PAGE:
Come Sunday, March 10 of 2019, there will still be some electronic health records systems that can’t handle daylight savings time. It’s like Y2K twice a year, except bad things really can (and do) happen in hospitals that don’t take precautions.
In some cases, EHRs have been known to delete records entirely when the time change occurs, with results ranging from more work for hospital employees at best, and complicated and expensive records errors at worst.
This is a surprisingly huge problem for hospitals, and while you’d think it should be fairly simple to correct, the programming issues behind this EHR failure are actually incredibly complex.
In this article, we’ll talk about why some EHRs still struggle with the time changes, and provide three workarounds that can help your team avoid losing patient data and extra work.
Here’s what we’ll cover:
Why Daylight Savings Time Is a Programming Nightmare
I don’t want to assume your level of interest in or awareness of computer coding, but it’s something we have to cover in broad strokes in order to better understand what exactly it is that leads to EHR failure during daylight savings time (DST).
The one big reason for EHR downtime during DST that I’d like to focus on here is that daylight savings time is not a constant.
As Olschesky says, daylight savings time is a man-made construct that has changed over the years and doesn’t apply universally within U.S.
It wasn’t officially adopted by the U.S. until 1966, before which point states were able to determine their own rules regarding time zones. Even then, states could opt out, which is why Hawaii and Arizona don’t observe DST to this day.
DST changed again in 2005 when a broad energy bill expanded the time frame by four weeks, which meant that beginning in 2007, DST began three weeks earlier and ended one week later.
Since there’s no way to be absolutely sure DST rules won’t change again, EHR vendors haven’t prioritized fixing this issue.
Dust Off Your Old Pen and Paper Methods for an Hour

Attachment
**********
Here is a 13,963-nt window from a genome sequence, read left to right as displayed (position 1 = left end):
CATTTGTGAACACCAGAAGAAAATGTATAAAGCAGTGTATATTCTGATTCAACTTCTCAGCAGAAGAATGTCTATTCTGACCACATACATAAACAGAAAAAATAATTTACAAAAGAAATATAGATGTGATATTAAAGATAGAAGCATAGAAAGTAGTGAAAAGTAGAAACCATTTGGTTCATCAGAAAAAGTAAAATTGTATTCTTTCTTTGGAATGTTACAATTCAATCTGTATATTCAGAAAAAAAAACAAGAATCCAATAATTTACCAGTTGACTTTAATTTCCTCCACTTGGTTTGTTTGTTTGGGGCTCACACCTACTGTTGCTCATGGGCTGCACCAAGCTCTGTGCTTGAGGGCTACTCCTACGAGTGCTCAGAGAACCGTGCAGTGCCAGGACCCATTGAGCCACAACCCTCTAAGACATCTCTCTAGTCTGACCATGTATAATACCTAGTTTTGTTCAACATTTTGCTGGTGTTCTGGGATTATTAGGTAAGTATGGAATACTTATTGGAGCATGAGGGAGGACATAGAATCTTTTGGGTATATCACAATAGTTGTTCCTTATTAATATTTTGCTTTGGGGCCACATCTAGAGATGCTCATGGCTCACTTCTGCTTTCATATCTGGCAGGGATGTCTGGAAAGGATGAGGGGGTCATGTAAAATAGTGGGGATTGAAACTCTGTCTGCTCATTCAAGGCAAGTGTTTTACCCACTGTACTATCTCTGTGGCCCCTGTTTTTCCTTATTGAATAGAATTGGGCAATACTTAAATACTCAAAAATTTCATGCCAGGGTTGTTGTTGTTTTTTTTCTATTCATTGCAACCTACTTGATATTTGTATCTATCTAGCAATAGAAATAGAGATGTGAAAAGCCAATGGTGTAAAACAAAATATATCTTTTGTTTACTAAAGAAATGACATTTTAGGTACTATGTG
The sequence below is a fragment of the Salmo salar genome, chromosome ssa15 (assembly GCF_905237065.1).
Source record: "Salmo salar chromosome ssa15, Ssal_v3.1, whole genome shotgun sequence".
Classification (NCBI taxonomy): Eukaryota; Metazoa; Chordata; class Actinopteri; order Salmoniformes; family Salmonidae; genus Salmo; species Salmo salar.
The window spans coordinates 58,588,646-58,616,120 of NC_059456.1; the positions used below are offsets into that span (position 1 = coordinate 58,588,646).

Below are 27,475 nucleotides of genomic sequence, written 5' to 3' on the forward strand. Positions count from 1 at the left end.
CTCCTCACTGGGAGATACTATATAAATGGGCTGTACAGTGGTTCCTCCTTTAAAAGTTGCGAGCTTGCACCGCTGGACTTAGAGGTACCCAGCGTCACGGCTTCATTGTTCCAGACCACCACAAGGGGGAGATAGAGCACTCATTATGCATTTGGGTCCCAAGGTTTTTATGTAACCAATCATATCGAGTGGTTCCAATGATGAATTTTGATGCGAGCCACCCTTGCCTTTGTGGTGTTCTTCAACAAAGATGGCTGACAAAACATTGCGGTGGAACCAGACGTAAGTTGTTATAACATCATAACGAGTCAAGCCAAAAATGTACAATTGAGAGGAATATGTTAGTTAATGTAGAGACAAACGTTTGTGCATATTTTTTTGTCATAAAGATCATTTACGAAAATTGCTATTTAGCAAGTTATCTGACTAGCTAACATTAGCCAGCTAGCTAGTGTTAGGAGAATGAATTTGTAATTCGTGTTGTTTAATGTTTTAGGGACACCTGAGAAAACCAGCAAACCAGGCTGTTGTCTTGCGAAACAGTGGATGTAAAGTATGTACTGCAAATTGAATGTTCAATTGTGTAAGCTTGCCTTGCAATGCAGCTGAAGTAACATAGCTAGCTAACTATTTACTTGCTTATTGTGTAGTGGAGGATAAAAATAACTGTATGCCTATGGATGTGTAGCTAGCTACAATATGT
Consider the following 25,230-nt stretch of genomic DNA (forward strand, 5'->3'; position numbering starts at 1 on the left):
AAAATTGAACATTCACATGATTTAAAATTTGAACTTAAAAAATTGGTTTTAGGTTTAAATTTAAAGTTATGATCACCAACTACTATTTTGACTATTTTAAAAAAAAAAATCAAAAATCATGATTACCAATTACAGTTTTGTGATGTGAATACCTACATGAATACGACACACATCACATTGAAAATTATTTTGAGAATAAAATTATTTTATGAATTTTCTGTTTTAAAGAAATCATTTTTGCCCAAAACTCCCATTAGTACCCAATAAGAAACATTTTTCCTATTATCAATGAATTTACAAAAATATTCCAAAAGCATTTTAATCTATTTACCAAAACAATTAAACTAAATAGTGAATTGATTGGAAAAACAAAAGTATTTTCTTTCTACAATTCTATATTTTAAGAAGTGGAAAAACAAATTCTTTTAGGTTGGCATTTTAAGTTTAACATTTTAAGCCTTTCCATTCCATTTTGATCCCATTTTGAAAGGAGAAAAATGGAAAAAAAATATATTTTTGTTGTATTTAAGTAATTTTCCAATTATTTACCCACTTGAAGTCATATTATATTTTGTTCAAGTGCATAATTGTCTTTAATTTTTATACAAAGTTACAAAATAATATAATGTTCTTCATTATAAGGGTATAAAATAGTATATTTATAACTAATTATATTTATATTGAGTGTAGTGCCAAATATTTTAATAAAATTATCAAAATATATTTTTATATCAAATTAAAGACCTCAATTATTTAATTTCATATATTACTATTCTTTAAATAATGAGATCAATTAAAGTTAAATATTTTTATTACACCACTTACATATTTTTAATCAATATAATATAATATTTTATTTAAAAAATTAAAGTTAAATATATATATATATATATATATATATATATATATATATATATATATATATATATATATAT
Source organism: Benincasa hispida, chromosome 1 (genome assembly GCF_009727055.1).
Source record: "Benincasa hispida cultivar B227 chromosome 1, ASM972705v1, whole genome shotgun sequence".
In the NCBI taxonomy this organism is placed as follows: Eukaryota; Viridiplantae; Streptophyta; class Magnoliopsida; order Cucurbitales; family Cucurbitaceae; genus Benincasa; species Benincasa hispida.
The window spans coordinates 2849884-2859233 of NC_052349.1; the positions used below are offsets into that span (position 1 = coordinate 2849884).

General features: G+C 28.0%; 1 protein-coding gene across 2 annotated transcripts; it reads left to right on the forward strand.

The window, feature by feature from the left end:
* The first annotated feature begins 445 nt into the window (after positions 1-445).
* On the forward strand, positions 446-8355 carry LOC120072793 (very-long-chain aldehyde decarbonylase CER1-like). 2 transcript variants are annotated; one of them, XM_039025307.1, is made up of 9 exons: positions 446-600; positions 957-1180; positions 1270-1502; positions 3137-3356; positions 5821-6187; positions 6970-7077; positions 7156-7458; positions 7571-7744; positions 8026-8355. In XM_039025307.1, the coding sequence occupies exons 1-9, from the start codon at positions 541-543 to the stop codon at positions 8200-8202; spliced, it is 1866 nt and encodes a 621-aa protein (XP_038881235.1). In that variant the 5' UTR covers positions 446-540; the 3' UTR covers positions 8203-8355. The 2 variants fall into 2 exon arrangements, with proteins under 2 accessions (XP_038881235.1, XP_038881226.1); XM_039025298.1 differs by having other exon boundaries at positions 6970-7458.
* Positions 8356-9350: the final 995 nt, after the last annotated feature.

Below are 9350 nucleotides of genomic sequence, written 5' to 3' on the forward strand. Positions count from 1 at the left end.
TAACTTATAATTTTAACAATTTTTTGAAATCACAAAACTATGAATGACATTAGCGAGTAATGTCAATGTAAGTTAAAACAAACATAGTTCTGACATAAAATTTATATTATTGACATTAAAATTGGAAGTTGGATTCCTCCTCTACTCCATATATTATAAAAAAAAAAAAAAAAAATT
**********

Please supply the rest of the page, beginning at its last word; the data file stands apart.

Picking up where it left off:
This isn’t an ideal prospect: Switching back to manual record keeping methods for two hours every year is a maddeningly analog solution in a time when robots are doing surgery and chatbots are treating patients.
Still, it’s a proven solution that hospitals are using today to maneuver DST, and, with a bit of employee training, you can too.
In a bit of a reversal, the employees you’ll really need to work with for this training will likely be younger staff who have only ever known electronic methods. To them, relying on paper or other manual records could be intimidating. This could make processes even slower and negatively impact patient wait times and rates of errors.
To prevent this, appoint one person or a small team (depending on the size of your staff) to lead a brief, required training session twice a year—one in March and one in November—that explains the basics of keeping records manually.
Another good idea is to post signs around computers and nursing stations reminding your staff of the time change and the steps they’re expected to take to cover it.
Finally, make sure at least one experienced, tenured staffer (ideally one who has worked on and/or led the trainings) is working during the time change to serve as a resource for other employees should they have any questions during the night.
Talk To Your EHR Rep About Preparing for the Time Shift
When Meghan Roh, a spokeswoman for Epic, was asked to comment on the DST downtime and necessary workarounds hospitals were dealing with, she encouraged users to work with their EHR providers for a solution.
“Daylight savings time is inherently nuanced for health care organizations, which is why we work closely with customers to provide guidance on how to most effectively use their system to care for their patients during this time period. We’re constantly making improvements and looking for opportunities to enhance the system.”
Meghan Roh, Director, Public Affairs for Epic
That’s great advice, regardless of what EHR system you use. Chances are, they’re already aware of any potential issues that might arise during the time change, and they can help you by explaining workarounds that have helped in the past as well as offering insights to come up with plans for the future.
Make Sure You’re Using an EHR You Love
Of course, working with your rep isn’t a great solution if you’re not happy with the customer service your current EHR provides. If that’s the case, consider switching to a different EHR vendor with better customer support.
While a change of EHR systems might be daunting in the short term, especially during the already complicated time change, switching to a system with better support can result in a massive payoff down the line.
To learn more about your EHR system options, you can reach out to our team of expert health care software advisors. After a quick conversation about your unique needs, budget and expectations, they’ll be able to provide you with a short list of EHR vendors that meet your qualifications.